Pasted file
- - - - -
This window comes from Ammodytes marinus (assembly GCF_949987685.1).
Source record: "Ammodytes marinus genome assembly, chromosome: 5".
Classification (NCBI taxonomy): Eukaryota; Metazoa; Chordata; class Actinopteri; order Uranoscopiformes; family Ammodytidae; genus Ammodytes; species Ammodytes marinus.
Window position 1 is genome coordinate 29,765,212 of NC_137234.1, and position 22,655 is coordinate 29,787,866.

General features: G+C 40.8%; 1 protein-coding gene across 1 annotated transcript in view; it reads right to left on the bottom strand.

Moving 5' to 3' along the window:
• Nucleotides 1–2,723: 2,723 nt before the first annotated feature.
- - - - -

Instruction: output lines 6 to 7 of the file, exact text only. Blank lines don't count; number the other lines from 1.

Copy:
Moving 5' to 3' along the window:
• Nucleotides 1–2,723: 2,723 nt before the first annotated feature.